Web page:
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In addition, I can't imagine my collection complete without my Lord Krishna's Cuisine: The art of Indian Vegetarian Cooking.
What books do you consider are your core and/or essential cookbooks?
One that I would recommend though is Linda McCartney on Tour: I've cooked several things from this book, and each has been a tasty success. The aubergine gateau is particularly good.
6Nicoleliza First Message
And I don't shy away from complicated recipes--I use Crescent Dragonwagon's Passionate Vegetarian a lot, & also The Voluptuous Vegan. But for some reason, most times I consider cooking something from VwaV, it just seems like more effort than I want to invest.
here's her daily blog:
now, if only I lived in a part of the country that sold these things...anyone else feel like they're speaking greek when in a store? even in the local health-food stores, I get blank looks when I ask for something "vegan"..grr...
I've also loved the meals I've had from Voluptuous Vegan-- but they were all made by somebody else, so I can't attest to their level of difficulty. I can attest to their level of YUM, though!
One of my favourite cookbooks. Fab recipes and good explanations of seasonal vegetables.
What timing! I had just picked out the BBQ Pomegranate Tofu recipe to make this week and couldn't find pomegranate molasses (or syrup) at Whole Foods. Unfortunately, I think I used the last of the blackstrap molasses making "The Best Pumpkin Muffins" (also from Vegan with a Vengeance). I do have pomegranate juice leftover from last week's "Chocolate Cherry Crème Cupcakes" (Vegan Cupcakes Take Over the World). I guess February has been one long Isa love-fest.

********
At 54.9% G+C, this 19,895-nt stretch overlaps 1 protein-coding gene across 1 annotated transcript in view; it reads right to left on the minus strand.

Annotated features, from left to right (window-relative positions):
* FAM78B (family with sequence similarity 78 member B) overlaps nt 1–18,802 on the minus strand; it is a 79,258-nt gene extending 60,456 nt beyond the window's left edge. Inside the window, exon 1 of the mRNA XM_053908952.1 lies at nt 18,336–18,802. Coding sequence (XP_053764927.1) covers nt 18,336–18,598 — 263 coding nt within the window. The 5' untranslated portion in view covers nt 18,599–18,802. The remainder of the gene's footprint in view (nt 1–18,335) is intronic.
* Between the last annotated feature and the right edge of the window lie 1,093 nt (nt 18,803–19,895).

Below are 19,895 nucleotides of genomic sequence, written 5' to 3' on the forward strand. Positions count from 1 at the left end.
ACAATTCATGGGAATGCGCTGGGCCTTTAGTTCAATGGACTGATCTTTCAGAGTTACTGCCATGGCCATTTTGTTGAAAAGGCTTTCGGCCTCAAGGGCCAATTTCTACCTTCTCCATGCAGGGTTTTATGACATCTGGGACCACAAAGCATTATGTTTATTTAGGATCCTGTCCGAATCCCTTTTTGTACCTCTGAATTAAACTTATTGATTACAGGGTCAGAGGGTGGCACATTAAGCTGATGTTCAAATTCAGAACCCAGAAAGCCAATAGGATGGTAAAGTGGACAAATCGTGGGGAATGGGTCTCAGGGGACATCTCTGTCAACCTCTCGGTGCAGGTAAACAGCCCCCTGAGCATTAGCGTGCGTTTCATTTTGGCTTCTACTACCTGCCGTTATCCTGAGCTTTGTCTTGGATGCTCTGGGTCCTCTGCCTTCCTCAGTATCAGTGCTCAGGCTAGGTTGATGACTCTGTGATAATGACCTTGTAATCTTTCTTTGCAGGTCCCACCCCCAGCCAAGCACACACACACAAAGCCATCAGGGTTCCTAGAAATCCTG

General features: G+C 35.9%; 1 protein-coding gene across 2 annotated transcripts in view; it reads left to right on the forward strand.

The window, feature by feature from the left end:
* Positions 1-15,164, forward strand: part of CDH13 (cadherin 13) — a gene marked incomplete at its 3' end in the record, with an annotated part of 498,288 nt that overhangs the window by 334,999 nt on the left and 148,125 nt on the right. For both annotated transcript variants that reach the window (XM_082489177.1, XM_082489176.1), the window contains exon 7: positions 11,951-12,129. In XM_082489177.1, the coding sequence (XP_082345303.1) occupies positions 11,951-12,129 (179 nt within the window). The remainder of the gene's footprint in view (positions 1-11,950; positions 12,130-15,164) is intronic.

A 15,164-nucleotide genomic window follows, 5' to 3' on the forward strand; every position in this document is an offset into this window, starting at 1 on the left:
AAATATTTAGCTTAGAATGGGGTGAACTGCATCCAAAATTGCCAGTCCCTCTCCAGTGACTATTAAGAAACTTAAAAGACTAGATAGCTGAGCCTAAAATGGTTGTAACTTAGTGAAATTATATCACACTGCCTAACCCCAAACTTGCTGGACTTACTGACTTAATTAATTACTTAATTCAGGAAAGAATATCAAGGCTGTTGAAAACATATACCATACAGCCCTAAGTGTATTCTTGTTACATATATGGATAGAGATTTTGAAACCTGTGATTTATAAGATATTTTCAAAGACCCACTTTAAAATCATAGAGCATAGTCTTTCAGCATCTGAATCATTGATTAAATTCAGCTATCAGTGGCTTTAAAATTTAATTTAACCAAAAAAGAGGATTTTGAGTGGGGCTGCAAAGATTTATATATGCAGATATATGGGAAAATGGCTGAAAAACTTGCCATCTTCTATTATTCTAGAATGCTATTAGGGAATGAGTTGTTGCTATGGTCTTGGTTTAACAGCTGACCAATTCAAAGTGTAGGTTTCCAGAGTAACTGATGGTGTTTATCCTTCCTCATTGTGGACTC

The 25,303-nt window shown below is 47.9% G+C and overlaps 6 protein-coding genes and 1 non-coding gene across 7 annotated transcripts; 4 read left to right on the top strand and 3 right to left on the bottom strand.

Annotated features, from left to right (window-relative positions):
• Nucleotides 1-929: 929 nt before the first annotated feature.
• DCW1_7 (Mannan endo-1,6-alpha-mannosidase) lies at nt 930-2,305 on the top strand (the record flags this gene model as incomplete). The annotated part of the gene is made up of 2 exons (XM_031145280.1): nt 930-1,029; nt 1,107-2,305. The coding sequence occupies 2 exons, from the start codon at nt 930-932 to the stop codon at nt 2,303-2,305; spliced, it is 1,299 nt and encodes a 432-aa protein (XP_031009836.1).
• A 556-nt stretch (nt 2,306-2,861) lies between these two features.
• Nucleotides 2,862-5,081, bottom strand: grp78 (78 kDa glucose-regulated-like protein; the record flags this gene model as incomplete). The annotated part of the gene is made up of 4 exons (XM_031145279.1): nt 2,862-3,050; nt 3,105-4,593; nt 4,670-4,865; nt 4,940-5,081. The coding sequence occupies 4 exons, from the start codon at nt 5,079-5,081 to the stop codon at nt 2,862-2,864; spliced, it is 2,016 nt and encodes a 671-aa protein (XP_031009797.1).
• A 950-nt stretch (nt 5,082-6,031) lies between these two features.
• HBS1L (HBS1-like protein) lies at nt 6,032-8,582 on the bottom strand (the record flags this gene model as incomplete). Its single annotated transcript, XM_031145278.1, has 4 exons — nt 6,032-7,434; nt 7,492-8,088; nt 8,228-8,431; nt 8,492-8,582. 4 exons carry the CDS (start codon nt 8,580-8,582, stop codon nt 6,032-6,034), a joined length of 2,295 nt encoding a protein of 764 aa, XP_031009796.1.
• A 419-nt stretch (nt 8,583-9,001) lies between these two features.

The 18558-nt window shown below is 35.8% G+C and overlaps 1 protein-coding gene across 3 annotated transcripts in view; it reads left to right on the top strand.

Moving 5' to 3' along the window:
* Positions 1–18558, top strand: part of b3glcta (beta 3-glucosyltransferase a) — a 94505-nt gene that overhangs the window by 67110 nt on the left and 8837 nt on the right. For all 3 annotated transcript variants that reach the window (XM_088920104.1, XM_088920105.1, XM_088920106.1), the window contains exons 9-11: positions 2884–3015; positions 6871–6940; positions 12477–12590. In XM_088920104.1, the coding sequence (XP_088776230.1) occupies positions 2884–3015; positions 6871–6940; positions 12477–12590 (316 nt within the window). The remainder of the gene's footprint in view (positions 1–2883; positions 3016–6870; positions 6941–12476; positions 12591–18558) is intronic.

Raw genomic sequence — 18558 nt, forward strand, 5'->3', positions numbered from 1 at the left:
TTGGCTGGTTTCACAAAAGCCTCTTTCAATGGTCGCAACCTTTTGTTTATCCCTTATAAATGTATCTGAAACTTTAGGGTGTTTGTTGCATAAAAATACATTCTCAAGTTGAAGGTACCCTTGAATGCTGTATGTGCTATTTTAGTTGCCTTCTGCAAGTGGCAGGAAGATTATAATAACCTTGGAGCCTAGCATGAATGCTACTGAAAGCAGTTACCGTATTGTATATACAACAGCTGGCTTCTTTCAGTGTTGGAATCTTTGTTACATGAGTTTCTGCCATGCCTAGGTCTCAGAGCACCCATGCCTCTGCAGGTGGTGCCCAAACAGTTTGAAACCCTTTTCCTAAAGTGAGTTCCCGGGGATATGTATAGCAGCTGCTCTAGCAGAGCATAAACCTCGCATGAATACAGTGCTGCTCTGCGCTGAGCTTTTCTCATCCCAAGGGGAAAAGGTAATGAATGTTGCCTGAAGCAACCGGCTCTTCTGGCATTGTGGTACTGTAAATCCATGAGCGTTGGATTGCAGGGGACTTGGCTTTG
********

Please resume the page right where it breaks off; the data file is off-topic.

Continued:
You can also get it from amazon.com, but really, if you are near a city of any size the trip to the store is so much more fun. And it'll be a lot cheaper than Whole Foods.
Now is a particularly good time if the market is run by or caters to Christians, because there are lots of Lenten specialties that are vegetarian or vegan, substituting lentils or peanut butter or things like that for meat. So Armenian is a good choice if there is a community near you.
you can buy the book from:
Not sure what they charge to send the book outside the UK
The Green World one is excellent too.
I also really like Nava Atlas' Vegetarian Family Cookbook. It is not explicitly vegan, but a lot of the recipes have vegan substitutes for non-vegan ingredients, and Atlas explains that her family is moving towards veganism. I have earmarked a lot of recipes from that book. I've only tried 3 or 4 so far, but they were awesome!
One that has not been listed that I have used quite often for the past twenty plus years would be Tofu cookery by Louise Hagler. It was out of print for a while, then came back in 1991 and I think is still available. This book has relatively simple recipes, very tasty, and covers everything from sauces to desserts, including a section on how to make your own tofu... it doesn't look too hard to do... maybe someday.
Anyway, thanks for all the great suggestions, now I have more books on my list to buy.
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